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Depolarizing Politics

Depolarizing PoliticsIn an op-ed for The Providence Journal, The Fletcher School's William Martel says that bipartisanship is key to addressing the serious issues facing the United States.

Medford/Somerville, Mass. [01.15.08] In debates between lawmakers about critical foreign policy issues, partisan alignments can foster divisions and can sometimes overshadow the issues themselves. According to William C. Martel, Associate Professor of International Security Studies at The Fletcher School, such divisions are detrimental to the political process.

"My greatest worry is that these divisions paralyze us at the precisely the moment when we need consensus to deal with critical challenges," Martel wrote in an op-ed for The Providence Journal.

In the piece, Martel-a faculty member in The Fletcher School's International Security Studies Program-lays out several foreign policy scenarios facing the United States that are threatened by polarization.

With regard to the Middle East, Martel says the danger posed by terrorist and insurgent forces in Afghanistan and Iraq remains imminent. In addition, the security of Saudi Arabia and Kuwait is in the United States' best interest due to our dependence on oil from those nations.

"We import 60 percent of our oil, and one third of that from the Middle East. Translated: 20 percent of the oil and gas we use daily to fuel our cars, trucks and factories and heat and cool our homes, schools and offices comes from Iraq's neighbors," Martel explained in the op-ed.

Energy concerns extend beyond the Middle East, according to Martel, with Americans facing ballooning gas and oil prices while dealing with foreign suppliers that are "unstable or hostile."

Venezuela, he says, provides 11 percent of the US' daily oil supplies, while President Hugo Chavez "dismantles democracy and nationalizes the oil, electricity and telecommunications industries," the Fletcher expert wrote.

Iran, the Fletcher expert says, remains a top concern despite the recent National Intelligence Estimate report that Iran's nuclear program does not pose an imminent threat to the United States.

"Is the NIE accurate or the victim of Washington's partisan politics?" he wrote in the Journal.

In Asia, Martel elaborated, the nuclear capability of North Korea and Pakistan-coupled with the unstable leadership in those nations-is a cause for alarm, as is China's military buildup. The Fletcher expert also expressed concerns about the power grabs by President Vladimir Putin in Russia.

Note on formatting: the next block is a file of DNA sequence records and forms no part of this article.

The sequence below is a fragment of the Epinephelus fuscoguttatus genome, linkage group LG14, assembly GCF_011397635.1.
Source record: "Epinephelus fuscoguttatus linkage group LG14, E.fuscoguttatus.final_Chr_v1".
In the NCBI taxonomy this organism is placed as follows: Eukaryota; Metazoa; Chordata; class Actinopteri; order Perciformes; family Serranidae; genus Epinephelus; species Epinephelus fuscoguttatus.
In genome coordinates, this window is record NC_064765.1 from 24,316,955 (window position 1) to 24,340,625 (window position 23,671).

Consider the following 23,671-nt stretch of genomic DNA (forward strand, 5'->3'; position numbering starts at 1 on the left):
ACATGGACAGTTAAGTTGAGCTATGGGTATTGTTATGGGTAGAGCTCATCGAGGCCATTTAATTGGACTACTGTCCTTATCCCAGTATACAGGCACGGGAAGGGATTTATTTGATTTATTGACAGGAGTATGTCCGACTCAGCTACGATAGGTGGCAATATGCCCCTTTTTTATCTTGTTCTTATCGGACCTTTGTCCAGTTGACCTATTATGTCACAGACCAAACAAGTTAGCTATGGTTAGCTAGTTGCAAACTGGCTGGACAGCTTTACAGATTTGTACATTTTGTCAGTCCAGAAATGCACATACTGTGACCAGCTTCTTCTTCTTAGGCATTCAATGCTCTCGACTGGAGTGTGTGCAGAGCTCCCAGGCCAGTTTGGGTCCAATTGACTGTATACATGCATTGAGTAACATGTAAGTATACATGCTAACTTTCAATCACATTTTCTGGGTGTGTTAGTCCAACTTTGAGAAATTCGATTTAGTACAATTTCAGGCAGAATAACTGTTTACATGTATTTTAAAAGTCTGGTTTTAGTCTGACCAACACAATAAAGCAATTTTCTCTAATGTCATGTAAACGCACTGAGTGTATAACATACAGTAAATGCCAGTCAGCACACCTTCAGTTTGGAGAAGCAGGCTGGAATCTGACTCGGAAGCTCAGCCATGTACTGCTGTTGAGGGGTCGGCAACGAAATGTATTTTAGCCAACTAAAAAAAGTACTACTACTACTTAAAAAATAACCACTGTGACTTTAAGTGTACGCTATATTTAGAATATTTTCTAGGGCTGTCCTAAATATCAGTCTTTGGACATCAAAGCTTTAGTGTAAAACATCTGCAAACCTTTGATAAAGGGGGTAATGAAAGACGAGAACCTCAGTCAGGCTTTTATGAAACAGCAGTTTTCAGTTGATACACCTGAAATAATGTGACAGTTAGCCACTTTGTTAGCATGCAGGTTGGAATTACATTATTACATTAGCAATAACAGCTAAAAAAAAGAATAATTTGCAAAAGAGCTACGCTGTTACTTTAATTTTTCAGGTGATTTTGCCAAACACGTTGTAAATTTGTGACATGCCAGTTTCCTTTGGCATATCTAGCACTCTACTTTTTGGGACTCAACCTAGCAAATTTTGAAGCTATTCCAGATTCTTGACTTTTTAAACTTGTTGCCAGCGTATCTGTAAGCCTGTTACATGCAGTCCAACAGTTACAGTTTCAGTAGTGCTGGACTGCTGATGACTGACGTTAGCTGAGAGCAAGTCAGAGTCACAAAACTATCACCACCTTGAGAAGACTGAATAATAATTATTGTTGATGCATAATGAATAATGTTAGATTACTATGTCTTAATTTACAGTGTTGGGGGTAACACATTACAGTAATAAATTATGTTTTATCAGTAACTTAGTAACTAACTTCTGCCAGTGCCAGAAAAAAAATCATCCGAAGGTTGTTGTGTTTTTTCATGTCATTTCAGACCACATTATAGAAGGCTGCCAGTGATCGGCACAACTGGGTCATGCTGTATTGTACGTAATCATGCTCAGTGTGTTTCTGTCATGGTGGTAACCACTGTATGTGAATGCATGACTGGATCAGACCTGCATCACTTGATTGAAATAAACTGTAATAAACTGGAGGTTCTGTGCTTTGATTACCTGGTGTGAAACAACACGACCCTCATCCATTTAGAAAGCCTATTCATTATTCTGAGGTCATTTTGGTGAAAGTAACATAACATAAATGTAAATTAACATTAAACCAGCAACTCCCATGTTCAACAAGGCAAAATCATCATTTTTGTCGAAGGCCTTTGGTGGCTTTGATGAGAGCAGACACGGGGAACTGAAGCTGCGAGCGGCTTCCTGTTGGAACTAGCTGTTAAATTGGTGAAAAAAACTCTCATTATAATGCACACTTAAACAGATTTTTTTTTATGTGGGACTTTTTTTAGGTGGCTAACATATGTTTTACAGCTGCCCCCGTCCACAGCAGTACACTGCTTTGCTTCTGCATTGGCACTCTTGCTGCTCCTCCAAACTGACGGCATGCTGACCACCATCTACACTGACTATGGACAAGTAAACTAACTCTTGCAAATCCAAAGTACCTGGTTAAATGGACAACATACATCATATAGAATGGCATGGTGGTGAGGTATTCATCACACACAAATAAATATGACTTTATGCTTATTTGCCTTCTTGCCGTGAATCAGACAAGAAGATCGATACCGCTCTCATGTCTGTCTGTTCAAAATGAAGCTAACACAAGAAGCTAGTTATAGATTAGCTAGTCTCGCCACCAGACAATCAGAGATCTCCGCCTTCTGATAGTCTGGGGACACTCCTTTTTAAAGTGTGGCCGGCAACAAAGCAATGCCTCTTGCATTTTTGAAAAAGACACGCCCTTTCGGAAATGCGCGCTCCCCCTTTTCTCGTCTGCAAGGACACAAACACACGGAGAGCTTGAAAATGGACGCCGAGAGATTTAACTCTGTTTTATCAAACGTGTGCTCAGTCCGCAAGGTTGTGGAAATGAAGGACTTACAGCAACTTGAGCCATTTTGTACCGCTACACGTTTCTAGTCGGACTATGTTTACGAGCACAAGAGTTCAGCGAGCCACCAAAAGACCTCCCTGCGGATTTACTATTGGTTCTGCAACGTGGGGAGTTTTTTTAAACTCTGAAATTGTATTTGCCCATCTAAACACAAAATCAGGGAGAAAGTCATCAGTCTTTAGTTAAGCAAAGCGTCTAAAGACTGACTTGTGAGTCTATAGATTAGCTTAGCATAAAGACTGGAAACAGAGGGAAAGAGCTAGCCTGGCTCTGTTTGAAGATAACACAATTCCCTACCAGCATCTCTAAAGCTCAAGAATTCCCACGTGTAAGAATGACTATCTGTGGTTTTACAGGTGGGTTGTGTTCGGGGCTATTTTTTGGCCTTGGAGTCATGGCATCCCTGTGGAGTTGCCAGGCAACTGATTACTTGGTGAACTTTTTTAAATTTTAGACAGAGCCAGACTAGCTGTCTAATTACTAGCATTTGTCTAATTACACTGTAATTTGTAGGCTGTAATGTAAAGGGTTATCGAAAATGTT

Martel says successful approaches to international conflicts such as World War II, the Cold War and the Persian Gulf War were bipartisan, while efforts to address crises in locations such as Vietnam, Somalia and arguably Iraq fell short due to partisanship. The same shortcomings, he says, could affect the major dilemmas the US currently faces.

"Americans differ so strongly that we cannot see straight on most issues, whether Iraq, immigration, or Iran's nuclear program," Martel wrote for the Journal. "We define everything in politics by partisanship."

With a presidential race upon us, Martel says there is an opportunity to bring bipartisanship back to American politics.

"With so many problems facing the next Oval Office occupant, the right answer is to forge a national consensus drawing on what unites rather than divides us," he wrote for the Journal. "Ultimately, the United States will develop a bipartisan consensus because a crisis will force us to or we do so on our own-and the latter option is infinitely better."

Bipartisanship, contends Martel, will enable the United States to take the most advantage of its innate capabilities to address the challenging foreign policy issues of the day.

"Americans have the imagination, resources and talent, but these alone are not sufficient," he wrote. "We need the great restoration of bipartisan agreement across America and in Washington."

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